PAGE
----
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A DESCRIPTIVE FRAMEWORK FOR INTEGRATED STEM EDUCATION 43 Complexity varies, too, from efforts that are designed to be plugged in to an established curriculum (with no other changes to the status quo) to those that ambitiously strive to design a new integrated learning experience in concert with professional development for the teachers who will deliver it, sometimes in the context of a whole-school design. Some efforts do this and more, including building in a component of research or evaluation. Finally, as illustrated in the examples presented in this chapter and else- where in the report, considerable efforts are being made to expose young people to integrated STEM education experiences in settings outside the formal classroom. The scope and nature of integration have a direct bearing on the time and resources needed for implementation; on the level of acceptance or resistance such initiatives receive from students, educators, and administra- tors; and on the types of outcomes that may be expected and the challenge of measuring them. IMPLEMENTATION A range of factors must be considered in the implementation of integrated STEM education. The committee focuses here on three:4 • instructional design, • educator supports, and • adjustments to the learning environment. Regarding instructional design, the programs we reviewed included a variety of approaches to teaching, from traditional, highly structured direct instruction to methods that are more student centered, experiential, and open ended, often involving variants of problem-based learning (Box 2-9). Engineering design (Box 2-10), like problem-based learning (PBL), is associated with a large number of efforts to teach the STEM subjects in an integrated fashion. Science inquiry, engineering design, and PBL share fea- tures that can provide students with opportunities to apply STEM concepts and engage in STEM practices in interesting and relevant contexts. By educator supports, we mean the opportunities provided to STEM educators to improve STEM content knowledge and pedagogical practices 4  Additional factors related to implementing integrated STEM education are addressed in Chapter 5.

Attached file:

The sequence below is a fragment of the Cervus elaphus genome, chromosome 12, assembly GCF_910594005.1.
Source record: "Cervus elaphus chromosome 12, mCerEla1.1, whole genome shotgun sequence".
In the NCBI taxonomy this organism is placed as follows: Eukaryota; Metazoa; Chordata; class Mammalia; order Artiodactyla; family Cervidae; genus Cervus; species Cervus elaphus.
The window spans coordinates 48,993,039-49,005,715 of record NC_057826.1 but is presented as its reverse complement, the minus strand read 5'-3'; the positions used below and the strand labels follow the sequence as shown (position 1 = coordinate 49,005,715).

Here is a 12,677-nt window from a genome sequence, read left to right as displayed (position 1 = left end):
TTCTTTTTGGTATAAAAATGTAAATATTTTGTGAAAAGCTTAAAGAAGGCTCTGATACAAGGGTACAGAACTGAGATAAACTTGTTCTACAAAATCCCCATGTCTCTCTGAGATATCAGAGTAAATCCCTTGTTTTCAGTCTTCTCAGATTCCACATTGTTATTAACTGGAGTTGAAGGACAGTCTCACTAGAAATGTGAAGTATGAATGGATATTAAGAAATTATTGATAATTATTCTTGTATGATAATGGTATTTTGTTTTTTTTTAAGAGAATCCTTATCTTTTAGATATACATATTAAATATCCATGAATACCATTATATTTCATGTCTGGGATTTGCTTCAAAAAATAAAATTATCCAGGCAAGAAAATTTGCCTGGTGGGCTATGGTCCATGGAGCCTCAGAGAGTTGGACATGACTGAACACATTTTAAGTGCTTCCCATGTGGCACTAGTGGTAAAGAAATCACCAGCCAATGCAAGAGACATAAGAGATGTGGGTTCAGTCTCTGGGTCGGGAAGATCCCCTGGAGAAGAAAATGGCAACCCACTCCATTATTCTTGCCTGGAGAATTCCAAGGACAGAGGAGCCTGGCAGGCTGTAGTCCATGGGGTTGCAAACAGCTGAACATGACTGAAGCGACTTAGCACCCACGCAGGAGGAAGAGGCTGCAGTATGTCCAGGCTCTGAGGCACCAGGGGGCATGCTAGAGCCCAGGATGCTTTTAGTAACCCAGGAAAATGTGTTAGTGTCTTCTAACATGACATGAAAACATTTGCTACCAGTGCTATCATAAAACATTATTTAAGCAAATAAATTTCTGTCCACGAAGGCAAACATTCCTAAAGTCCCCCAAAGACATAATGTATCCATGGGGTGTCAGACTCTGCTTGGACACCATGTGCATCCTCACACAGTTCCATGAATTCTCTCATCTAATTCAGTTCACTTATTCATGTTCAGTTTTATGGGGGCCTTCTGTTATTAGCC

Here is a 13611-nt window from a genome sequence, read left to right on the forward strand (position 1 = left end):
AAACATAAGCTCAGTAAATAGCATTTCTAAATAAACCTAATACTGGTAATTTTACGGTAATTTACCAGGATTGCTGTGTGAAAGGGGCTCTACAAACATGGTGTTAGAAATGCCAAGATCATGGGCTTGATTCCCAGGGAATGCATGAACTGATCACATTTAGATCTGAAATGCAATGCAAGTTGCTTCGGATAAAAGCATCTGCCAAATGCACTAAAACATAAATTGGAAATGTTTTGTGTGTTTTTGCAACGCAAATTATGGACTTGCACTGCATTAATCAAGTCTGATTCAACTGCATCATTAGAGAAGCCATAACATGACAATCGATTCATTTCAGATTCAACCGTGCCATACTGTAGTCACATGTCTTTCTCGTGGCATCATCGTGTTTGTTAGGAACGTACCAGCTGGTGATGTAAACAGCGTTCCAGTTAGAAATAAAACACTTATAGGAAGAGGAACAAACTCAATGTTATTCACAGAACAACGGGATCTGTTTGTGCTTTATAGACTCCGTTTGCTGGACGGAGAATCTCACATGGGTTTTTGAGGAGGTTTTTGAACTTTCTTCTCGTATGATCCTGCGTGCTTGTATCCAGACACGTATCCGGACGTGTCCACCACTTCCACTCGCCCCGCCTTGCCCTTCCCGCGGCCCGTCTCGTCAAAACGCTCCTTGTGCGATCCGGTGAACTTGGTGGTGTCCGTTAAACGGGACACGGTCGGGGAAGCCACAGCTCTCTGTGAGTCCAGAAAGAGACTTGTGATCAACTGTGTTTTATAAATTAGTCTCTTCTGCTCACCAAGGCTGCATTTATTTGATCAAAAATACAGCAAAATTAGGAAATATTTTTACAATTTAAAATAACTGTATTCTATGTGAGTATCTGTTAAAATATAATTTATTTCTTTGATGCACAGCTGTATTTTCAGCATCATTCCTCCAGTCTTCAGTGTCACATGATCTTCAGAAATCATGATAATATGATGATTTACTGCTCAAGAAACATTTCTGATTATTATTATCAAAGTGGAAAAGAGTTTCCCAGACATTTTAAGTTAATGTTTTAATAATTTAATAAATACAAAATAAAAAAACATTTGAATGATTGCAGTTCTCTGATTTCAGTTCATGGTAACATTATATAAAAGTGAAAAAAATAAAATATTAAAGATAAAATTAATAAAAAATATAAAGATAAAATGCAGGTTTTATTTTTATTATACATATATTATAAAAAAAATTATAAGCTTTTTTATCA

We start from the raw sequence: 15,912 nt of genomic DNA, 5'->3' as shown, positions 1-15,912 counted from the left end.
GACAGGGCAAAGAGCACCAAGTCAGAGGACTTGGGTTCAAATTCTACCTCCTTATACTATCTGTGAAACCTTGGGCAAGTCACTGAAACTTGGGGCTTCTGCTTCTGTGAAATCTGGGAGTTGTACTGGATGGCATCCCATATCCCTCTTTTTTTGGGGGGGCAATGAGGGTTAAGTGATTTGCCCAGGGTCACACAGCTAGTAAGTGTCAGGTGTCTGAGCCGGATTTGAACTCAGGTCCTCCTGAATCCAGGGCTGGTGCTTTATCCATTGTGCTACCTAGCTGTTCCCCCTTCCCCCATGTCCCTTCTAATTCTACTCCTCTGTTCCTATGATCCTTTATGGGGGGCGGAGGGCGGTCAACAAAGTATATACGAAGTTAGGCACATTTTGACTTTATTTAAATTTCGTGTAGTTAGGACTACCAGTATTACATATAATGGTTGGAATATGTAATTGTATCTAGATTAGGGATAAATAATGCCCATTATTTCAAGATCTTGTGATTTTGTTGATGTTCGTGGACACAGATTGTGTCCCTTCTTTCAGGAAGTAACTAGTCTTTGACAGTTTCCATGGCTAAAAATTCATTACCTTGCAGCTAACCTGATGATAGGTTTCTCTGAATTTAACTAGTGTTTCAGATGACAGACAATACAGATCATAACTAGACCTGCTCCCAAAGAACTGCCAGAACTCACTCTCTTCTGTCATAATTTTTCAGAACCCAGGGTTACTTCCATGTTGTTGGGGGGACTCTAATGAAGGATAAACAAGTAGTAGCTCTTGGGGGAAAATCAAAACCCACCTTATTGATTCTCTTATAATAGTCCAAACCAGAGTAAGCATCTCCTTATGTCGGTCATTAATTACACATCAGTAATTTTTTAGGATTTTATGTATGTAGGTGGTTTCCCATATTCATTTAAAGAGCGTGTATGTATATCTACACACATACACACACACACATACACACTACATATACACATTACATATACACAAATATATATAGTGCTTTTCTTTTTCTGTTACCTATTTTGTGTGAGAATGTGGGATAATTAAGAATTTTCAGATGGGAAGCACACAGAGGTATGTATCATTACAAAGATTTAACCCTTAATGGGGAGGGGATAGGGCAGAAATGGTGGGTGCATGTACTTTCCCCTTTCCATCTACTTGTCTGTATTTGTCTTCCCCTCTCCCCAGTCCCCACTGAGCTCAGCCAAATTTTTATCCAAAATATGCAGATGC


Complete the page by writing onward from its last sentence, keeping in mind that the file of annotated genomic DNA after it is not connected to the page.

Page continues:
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44 STEM INTEGRATION IN K–12 EDUCATION BOX 2-9 Problem-Based Learning and Integrated STEM Education Problem-based learning, or PBL, is an experiential instructional strategy that encourages students to be active learners by engaging them in loosely structured problems that resemble situations they might encoun- ter in their lives and for which multiple solutions are possible. Though not synonymous with or required for connected STEM learning, many STEM integration initiatives examined by the committee used some form of PBL. The central features of PBL, according to Barrows (1996), are • student centeredness, • small group work, • teachers as facilitators or guides, • problems as both the focus and stimulus for learning, and • acquisition of new information through self-directed learning. Other instructional designs, particularly project-based learning, share many of these traits, thus the terms problem-based and ­project-based learning are often confused or used interchangeably. Other terms some- times associated with PBL-type instruction are authentic, real-world, challenge-based, and concrete, and each appears in the literature de- scribing integrated STEM education. Readers wishing more detail about problem- and project-based learning strategies may want to consult one or more of the following: Barron et al. 1998; Savery 2006; Strobel and van Barneveld 2009. in ways that support subject-matter integration, typically through pre- and in-service professional development (Box 2-11). Adjustments to the learning environment may entail extended class peri- ods to allow students more time to repeat experiments or iterate and improve a design; extended lesson planning, team teaching, and other ways of devel- oping a professional learning community (Box 2-12); or opportunities for partnering between STEM educators working in schools and those working outside schools, for example, in museums and higher-education institutions. The factors discussed here are illustrative, not comprehensive. It is certainly appropriate to consider other factors in the implementation of integrated STEM education. For example, extensive research documents the importance of fidelity of implementation to the long-term success of educational innovations (e.g., O’Donnell 2008). Fidelity—the delivery of a